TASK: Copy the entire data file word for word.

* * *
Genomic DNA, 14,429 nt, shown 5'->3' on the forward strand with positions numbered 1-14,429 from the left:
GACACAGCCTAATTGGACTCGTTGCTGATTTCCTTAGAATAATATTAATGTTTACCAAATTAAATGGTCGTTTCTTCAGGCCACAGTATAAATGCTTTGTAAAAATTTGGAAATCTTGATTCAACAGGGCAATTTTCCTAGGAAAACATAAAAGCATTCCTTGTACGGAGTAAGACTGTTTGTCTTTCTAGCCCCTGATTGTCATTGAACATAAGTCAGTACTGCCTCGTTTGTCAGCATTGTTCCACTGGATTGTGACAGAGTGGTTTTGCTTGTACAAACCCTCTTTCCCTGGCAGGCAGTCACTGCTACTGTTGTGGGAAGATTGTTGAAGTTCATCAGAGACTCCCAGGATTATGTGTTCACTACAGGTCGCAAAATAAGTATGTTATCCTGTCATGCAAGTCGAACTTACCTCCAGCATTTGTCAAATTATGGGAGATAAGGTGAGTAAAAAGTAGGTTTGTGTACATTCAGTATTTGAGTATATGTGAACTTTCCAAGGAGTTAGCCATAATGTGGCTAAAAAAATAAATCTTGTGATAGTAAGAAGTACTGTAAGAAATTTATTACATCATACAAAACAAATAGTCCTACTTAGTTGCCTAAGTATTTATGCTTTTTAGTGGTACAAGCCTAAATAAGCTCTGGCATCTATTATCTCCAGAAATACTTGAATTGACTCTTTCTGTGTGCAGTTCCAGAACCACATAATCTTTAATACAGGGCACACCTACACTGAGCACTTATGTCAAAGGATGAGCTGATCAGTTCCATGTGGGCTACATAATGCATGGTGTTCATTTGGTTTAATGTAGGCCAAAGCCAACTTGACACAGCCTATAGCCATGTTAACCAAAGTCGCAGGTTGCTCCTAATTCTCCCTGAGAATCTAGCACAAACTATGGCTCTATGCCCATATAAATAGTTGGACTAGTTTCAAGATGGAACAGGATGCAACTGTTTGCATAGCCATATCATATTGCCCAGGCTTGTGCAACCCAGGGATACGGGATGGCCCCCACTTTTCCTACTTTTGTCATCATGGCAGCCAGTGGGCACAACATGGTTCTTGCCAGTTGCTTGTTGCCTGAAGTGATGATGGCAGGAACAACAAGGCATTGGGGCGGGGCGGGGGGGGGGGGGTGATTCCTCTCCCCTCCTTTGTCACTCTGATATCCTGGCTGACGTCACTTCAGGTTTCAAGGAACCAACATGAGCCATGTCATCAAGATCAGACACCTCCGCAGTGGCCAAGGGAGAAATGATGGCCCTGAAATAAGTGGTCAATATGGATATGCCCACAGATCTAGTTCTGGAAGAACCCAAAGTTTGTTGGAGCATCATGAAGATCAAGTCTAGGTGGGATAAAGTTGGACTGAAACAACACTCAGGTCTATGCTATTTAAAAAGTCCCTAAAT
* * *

Genomic DNA, 14,429 nt, shown 5'->3' on the forward strand with positions numbered 1-14,429 from the left:
GACACAGCCTAATTGGACTCGTTGCTGATTTCCTTAGAATAATATTAATGTTTACCAAATTAAATGGTCGTTTCTTCAGGCCACAGTATAAATGCTTTGTAAAAATTTGGAAATCTTGATTCAACAGGGCAATTTTCCTAGGAAAACATAAAAGCATTCCTTGTACGGAGTAAGACTGTTTGTCTTTCTAGCCCCTGATTGTCATTGAACATAAGTCAGTACTGCCTCGTTTGTCAGCATTGTTCCACTGGATTGTGACAGAGTGGTTTTGCTTGTACAAACCCTCTTTCCCTGGCAGGCAGTCACTGCTACTGTTGTGGGAAGATTGTTGAAGTTCATCAGAGACTCCCAGGATTATGTGTTCACTACAGGTCGCAAAATAAGTATGTTATCCTGTCATGCAAGTCGAACTTACCTCCAGCATTTGTCAAATTATGGGAGATAAGGTGAGTAAAAAGTAGGTTTGTGTACATTCAGTATTTGAGTATATGTGAACTTTCCAAGGAGTTAGCCATAATGTGGCTAAAAAAATAAATCTTGTGATAGTAAGAAGTACTGTAAGAAATTTATTACATCATACAAAACAAATAGTCCTACTTAGTTGCCTAAGTATTTATGCTTTTTAGTGGTACAAGCCTAAATAAGCTCTGGCATCTATTATCTCCAGAAATACTTGAATTGACTCTTTCTGTGTGCAGTTCCAGAACCACATAATCTTTAATACAGGGCACACCTACACTGAGCACTTATGTCAAAGGATGAGCTGATCAGTTCCATGTGGGCTACATAATGCATGGTGTTCATTTGGTTTAATGTAGGCCAAAGCCAACTTGACACAGCCTATAGCCATGTTAACCAAAGTCGCAGGTTGCTCCTAATTCTCCCTGAGAATCTAGCACAAACTATGGCTCTATGCCCATATAAATAGTTGGACTAGTTTCAAGATGGAACAGGATGCAACTGTTTGCATAGCCATATCATATTGCCCAGGCTTGTGCAACCCAGGGATACGGGATGGCCCCCACTTTTCCTACTTTTGTCATCATGGCAGCCAGTGGGCACAACATGGTTCTTGCCAGTTGCTTGTTGCCTGAAGTGATGATGGCAGGAACAACAAGGCATTGGGGCGGGGCGGGGGGGGGGGGGTGATTCCTCTCCCCTCCTTTGTCACTCTGATATCCTGGCTGACGTCACTTCAGGTTTCAAGGAACCAACATGAGCCATGTCATCAAGATCAGACACCTCCGCAGTGGCCAAGGGAGAAATGATGGCCCTGAAATAAGTGGTCAATATGGATATGCCCACAGATCTAGTTCTGGAAGAACCCAAAGTTTGTTGGAGCATCATGAAGATCAAGTCTAGGTGGGATAAAGTTGGACTGAAACAACACTCAGGTCTATGCTATTTAAAAAGTCCCTAAAT